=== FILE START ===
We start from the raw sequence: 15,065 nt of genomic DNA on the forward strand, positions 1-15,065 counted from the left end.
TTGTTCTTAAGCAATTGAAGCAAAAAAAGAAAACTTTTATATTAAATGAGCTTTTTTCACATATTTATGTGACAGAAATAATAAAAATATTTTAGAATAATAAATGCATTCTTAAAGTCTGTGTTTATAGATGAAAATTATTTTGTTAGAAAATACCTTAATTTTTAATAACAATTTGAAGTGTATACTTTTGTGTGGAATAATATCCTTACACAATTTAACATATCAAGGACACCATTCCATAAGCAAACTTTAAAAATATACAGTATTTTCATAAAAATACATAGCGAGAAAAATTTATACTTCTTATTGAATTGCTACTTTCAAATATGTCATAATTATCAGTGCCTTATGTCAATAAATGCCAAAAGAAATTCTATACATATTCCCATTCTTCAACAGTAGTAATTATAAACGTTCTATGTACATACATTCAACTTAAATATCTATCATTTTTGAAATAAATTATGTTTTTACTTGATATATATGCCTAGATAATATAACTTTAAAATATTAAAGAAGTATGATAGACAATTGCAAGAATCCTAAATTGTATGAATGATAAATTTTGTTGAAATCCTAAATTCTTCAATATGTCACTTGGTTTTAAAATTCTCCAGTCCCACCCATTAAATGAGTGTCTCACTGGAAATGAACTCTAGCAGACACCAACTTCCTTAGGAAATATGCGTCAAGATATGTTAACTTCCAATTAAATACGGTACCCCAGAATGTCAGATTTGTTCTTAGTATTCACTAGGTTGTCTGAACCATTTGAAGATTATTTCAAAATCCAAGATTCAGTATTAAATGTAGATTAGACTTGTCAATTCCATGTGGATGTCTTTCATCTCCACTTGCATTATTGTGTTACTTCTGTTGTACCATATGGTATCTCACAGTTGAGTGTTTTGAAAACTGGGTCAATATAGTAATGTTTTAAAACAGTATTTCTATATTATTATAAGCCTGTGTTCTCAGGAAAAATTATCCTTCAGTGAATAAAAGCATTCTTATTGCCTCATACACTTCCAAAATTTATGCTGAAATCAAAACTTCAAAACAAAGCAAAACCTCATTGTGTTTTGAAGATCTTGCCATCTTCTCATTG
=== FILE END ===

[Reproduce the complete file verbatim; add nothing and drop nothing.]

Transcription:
We start from the raw sequence: 15,065 nt of genomic DNA on the forward strand, positions 1-15,065 counted from the left end.
TTGTTCTTAAGCAATTGAAGCAAAAAAAGAAAACTTTTATATTAAATGAGCTTTTTTCACATATTTATGTGACAGAAATAATAAAAATATTTTAGAATAATAAATGCATTCTTAAAGTCTGTGTTTATAGATGAAAATTATTTTGTTAGAAAATACCTTAATTTTTAATAACAATTTGAAGTGTATACTTTTGTGTGGAATAATATCCTTACACAATTTAACATATCAAGGACACCATTCCATAAGCAAACTTTAAAAATATACAGTATTTTCATAAAAATACATAGCGAGAAAAATTTATACTTCTTATTGAATTGCTACTTTCAAATATGTCATAATTATCAGTGCCTTATGTCAATAAATGCCAAAAGAAATTCTATACATATTCCCATTCTTCAACAGTAGTAATTATAAACGTTCTATGTACATACATTCAACTTAAATATCTATCATTTTTGAAATAAATTATGTTTTTACTTGATATATATGCCTAGATAATATAACTTTAAAATATTAAAGAAGTATGATAGACAATTGCAAGAATCCTAAATTGTATGAATGATAAATTTTGTTGAAATCCTAAATTCTTCAATATGTCACTTGGTTTTAAAATTCTCCAGTCCCACCCATTAAATGAGTGTCTCACTGGAAATGAACTCTAGCAGACACCAACTTCCTTAGGAAATATGCGTCAAGATATGTTAACTTCCAATTAAATACGGTACCCCAGAATGTCAGATTTGTTCTTAGTATTCACTAGGTTGTCTGAACCATTTGAAGATTATTTCAAAATCCAAGATTCAGTATTAAATGTAGATTAGACTTGTCAATTCCATGTGGATGTCTTTCATCTCCACTTGCATTATTGTGTTACTTCTGTTGTACCATATGGTATCTCACAGTTGAGTGTTTTGAAAACTGGGTCAATATAGTAATGTTTTAAAACAGTATTTCTATATTATTATAAGCCTGTGTTCTCAGGAAAAATTATCCTTCAGTGAATAAAAGCATTCTTATTGCCTCATACACTTCCAAAATTTATGCTGAAATCAAAACTTCAAAACAAAGCAAAACCTCATTGTGTTTTGAAGATCTTGCCATCTTCTCATTG